On June 29, Senators Chris Murphy (D-CT), Chris Van Hollen (D-MD), and Maggie Hassan (D-NH), introduced the Helping Children with Disabilities Act (S.4100). This bill would provide increased funding for IDEA in line with the amounts in the more comprehensive Senate bill, the Coronavirus Child Care and Education Relief Act, S.4112. Specifically, S.4100 would appropriate $11 billion for state grants under the Individuals with Disabilities Education Act (IDEA), $1.2 billion for early childhood education programs, and $55 million under the Assistive Technology Act of 1998; and it requires recipients of funds to report to Congress how this money is spent. The Arc supports this legislation.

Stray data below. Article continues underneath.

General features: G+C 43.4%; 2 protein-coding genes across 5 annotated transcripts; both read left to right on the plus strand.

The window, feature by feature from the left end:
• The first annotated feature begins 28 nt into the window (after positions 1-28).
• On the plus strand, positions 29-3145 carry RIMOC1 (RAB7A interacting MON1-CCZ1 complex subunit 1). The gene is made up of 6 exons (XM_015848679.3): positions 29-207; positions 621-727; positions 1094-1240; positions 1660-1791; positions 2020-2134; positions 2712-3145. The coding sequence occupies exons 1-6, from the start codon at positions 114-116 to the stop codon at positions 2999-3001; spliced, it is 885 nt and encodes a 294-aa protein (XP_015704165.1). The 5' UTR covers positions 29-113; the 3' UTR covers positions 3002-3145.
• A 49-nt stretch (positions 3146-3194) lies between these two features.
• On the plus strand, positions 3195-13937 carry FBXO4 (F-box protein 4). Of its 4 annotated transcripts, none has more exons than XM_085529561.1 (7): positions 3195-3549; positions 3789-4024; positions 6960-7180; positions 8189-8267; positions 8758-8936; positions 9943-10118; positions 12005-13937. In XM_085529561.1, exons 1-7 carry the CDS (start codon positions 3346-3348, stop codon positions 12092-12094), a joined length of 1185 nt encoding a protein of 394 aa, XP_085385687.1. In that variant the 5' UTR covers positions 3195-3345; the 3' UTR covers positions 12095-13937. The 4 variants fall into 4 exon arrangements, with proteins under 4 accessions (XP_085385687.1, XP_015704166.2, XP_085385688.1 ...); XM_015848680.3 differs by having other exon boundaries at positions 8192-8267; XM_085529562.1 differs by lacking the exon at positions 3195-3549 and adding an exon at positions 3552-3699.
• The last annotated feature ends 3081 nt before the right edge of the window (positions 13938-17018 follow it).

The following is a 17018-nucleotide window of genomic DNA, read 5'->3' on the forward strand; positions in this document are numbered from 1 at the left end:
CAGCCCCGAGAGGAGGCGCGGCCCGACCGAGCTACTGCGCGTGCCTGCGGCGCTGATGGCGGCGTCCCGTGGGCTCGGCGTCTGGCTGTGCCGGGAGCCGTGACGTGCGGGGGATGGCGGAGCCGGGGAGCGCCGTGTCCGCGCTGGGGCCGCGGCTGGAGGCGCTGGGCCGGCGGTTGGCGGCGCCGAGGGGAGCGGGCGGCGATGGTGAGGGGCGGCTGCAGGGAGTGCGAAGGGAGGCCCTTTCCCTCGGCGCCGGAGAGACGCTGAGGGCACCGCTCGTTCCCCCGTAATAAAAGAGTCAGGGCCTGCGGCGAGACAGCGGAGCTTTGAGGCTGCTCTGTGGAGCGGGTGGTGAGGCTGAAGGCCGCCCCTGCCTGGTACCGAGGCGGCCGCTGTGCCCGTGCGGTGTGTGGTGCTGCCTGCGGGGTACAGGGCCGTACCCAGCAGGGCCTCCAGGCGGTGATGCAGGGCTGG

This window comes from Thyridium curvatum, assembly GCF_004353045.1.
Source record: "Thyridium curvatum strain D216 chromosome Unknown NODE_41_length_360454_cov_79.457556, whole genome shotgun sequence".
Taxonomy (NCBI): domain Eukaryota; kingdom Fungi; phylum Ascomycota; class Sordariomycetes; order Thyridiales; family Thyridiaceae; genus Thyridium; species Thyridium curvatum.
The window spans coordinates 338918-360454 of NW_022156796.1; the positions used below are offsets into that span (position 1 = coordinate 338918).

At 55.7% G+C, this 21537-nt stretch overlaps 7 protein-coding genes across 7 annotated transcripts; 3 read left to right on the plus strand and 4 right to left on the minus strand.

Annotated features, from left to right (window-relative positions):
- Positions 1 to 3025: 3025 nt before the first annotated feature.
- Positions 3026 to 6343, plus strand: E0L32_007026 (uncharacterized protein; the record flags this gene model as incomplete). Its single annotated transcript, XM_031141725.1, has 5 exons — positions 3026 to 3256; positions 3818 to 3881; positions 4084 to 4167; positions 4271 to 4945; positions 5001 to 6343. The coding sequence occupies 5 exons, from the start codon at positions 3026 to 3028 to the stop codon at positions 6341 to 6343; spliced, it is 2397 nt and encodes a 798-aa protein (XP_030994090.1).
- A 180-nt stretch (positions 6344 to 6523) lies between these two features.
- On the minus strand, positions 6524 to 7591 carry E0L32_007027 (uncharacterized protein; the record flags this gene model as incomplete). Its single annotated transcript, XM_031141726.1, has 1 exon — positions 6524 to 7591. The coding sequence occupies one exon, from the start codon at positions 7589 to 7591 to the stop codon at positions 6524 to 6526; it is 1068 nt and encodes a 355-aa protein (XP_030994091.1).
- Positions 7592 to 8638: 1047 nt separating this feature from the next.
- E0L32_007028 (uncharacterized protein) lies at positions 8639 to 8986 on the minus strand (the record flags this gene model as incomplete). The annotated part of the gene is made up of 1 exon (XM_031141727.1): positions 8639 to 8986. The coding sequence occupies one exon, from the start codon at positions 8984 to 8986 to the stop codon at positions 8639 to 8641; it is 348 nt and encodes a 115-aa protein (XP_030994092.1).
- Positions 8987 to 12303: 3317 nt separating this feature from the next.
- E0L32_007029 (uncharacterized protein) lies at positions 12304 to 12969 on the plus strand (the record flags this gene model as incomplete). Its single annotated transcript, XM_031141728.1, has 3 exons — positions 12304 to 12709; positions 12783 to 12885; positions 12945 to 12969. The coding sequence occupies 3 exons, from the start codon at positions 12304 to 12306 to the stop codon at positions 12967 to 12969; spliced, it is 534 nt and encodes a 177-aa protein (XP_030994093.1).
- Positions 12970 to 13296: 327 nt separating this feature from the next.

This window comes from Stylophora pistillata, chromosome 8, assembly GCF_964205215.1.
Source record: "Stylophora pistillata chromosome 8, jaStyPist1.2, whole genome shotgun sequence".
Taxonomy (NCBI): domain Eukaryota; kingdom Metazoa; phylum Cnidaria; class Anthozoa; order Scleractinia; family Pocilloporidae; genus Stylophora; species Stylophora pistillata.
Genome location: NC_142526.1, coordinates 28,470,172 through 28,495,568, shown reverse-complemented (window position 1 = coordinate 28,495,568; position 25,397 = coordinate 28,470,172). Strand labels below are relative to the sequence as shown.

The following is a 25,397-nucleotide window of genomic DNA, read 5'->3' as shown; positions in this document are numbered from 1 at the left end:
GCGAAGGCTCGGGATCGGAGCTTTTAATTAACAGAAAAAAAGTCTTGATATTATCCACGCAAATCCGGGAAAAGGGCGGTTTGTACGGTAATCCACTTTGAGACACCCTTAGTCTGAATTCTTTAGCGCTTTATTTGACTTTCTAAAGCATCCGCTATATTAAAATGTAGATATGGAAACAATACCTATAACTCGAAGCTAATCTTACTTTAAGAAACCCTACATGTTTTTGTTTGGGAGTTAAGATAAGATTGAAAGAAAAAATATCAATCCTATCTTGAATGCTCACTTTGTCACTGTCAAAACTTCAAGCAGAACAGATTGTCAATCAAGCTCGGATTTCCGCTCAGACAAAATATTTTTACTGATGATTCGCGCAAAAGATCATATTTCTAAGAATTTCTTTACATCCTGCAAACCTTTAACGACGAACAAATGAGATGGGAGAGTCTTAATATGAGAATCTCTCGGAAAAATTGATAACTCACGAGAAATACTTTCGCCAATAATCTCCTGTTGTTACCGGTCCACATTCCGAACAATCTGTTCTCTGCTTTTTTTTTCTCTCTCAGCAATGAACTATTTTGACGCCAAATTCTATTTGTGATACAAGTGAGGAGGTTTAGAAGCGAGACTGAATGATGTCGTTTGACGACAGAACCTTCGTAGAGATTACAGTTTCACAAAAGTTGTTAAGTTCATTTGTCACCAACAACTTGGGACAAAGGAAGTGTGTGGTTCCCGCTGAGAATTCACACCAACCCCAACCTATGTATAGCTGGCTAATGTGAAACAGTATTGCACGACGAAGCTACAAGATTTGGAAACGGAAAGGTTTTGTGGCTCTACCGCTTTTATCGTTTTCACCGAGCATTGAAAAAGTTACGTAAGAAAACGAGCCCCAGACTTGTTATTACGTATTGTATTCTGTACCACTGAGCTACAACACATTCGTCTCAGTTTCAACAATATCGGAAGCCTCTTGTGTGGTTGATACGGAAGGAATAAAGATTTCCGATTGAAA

Last week, the Department of Education published state plans for Governor’s Emergency Education Relief (GEER) and Elementary and Secondary School Emergency Relief (ESSER) funding under the CARES Act. ESSER funds are awarded to states based on Title I allocations and can be spent for a variety of purposes including special education, remote education, mental health support, and other purposes. GEER funds can be spent to assist K-12 and higher education institutions in dealing with the effects of the pandemic.
Last week, the Department of Education released three questions and answers (Q&A documents) related to the use of Individuals with Disabilities Education Act (IDEA) funding in light of the COVID-19 pandemic. The first two documents relate to permissible uses of funds under Part B and Part C. The third document relates to part B fiscal requirements that generally prohibit a state or school district from decreasing how much it spends on special education services.